On Sunday, the government’s statistics agency report indicated that Saudi Arabia’s economic growth for the second quarter surpassed 11% year-over-year, led by a booming oil sector.
The biggest economy in the Middle East has benefited from the jump in oil prices caused by Russia’s invasion of Ukraine and has rejected chiefly Western calls to increase production to bring costs down.
Initial “flash” estimates issued by the General Authority of Statistics indicate that growth in the second quarter was 11.8% compared to last year.
According to the agency, this dramatic rise mainly resulted from an increase in oil activity of 23.1%.
Compared to the second quarter of 2021, non-oil economic activity rose by 5.4%, and government services grew by 2.2%, according to the report.
The Ukraine conflict and subsequent increase in crude prices have benefited oil-producing governments such as Saudi Arabia, the world’s largest crude exporter, whose gross domestic product is projected to increase by 7.6 percent in 2022, according to the International Monetary Fund.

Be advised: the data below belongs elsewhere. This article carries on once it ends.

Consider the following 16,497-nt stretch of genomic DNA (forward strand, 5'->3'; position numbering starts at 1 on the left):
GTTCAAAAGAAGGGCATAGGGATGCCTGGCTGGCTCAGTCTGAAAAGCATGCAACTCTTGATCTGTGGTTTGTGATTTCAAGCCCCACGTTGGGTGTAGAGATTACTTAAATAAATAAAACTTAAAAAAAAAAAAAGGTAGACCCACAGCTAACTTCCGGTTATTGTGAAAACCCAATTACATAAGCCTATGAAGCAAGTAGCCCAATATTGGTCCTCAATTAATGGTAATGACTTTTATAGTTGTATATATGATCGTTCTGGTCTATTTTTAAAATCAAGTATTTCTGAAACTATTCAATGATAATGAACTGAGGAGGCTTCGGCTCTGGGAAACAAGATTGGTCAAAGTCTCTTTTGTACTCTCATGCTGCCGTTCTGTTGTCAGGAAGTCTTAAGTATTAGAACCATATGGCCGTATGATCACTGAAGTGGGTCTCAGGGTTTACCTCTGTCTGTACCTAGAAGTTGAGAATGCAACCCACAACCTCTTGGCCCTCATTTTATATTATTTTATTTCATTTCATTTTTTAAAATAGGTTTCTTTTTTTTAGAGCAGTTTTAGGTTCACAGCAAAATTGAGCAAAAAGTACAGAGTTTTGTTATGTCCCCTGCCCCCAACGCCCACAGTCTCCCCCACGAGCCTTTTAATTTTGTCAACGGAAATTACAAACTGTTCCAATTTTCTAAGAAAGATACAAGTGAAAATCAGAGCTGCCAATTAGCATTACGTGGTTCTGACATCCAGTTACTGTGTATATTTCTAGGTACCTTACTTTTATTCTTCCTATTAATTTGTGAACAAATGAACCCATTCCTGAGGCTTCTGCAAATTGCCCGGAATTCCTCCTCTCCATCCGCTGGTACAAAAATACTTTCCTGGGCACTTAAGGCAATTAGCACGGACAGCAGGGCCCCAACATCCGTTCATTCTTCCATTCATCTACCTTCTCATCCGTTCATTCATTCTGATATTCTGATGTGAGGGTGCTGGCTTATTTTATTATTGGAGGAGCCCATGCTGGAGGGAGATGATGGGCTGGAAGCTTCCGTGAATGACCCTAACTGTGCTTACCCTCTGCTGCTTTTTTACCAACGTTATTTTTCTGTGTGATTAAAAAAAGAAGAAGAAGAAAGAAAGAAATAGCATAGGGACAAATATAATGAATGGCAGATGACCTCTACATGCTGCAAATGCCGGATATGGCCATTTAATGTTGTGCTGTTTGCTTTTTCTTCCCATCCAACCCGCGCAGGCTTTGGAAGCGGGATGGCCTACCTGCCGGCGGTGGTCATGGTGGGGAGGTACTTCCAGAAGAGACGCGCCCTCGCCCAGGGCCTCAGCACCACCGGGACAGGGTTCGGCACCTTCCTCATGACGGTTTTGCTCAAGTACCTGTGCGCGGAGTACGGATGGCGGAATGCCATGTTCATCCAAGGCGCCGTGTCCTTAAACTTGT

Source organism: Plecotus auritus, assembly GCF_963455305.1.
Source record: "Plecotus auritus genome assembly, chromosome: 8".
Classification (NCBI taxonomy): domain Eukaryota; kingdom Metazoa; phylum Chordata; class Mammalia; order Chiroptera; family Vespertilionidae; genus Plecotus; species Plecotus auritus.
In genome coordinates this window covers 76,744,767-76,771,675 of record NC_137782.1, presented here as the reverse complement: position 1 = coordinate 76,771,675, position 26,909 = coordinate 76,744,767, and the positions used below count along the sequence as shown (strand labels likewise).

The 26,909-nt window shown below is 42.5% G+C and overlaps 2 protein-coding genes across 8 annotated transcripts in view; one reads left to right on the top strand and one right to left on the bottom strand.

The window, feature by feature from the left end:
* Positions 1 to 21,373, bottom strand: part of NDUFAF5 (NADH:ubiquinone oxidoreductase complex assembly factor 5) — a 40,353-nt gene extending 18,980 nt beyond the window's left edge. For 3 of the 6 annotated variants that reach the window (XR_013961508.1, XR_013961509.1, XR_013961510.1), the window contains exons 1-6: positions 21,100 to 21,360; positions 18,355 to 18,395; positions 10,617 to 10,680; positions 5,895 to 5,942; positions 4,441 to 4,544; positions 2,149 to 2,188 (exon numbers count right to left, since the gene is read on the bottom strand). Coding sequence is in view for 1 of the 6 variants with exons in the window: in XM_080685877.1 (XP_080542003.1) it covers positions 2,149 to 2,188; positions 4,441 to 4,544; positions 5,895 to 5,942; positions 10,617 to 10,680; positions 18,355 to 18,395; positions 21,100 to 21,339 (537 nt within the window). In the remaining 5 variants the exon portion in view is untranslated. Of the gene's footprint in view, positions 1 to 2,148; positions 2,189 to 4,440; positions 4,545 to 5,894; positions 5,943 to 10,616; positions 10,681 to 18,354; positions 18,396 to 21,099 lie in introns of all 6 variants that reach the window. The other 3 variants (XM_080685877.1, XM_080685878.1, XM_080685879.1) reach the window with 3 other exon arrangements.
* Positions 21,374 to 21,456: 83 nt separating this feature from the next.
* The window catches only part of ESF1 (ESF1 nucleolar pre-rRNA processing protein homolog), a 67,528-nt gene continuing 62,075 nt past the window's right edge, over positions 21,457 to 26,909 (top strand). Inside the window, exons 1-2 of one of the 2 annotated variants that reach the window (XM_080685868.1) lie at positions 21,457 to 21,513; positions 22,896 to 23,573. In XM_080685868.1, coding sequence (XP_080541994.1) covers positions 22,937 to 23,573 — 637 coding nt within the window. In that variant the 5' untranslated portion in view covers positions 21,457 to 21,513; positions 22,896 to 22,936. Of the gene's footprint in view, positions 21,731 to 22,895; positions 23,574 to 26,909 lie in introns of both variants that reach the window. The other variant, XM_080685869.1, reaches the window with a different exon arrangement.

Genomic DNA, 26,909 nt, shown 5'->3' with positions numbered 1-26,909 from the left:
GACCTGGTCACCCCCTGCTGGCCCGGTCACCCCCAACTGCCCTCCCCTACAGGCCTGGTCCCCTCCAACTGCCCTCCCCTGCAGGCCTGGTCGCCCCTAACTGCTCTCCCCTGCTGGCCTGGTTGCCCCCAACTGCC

As the war began, Saudi Arabia and the United Arab Emirates emphasized their devotion to the OPEC+ oil alliance, which Riyadh and Moscow oversee, highlighting Riyadh and Abu Dhabi’s growing independence from their longtime friend, the United States.
US President Joe Biden, who had threatened to make Saudi Arabia a “pariah” for human rights violations, visited the kingdom in early July, attracting fire from human rights organizations for shaking hands with Crown Prince Mohammed bin Salman.
Oil was discussed during Biden’s meeting with Saudi authorities and the subsequent conference of regional leaders, but no agreements to increase output were reached.
On Wednesday, the OPEC+ group is scheduled to convene.
On Friday, West Texas Intermediate’s benchmark US crude contract climbed by more than five percent to reclaim $100 a barrel.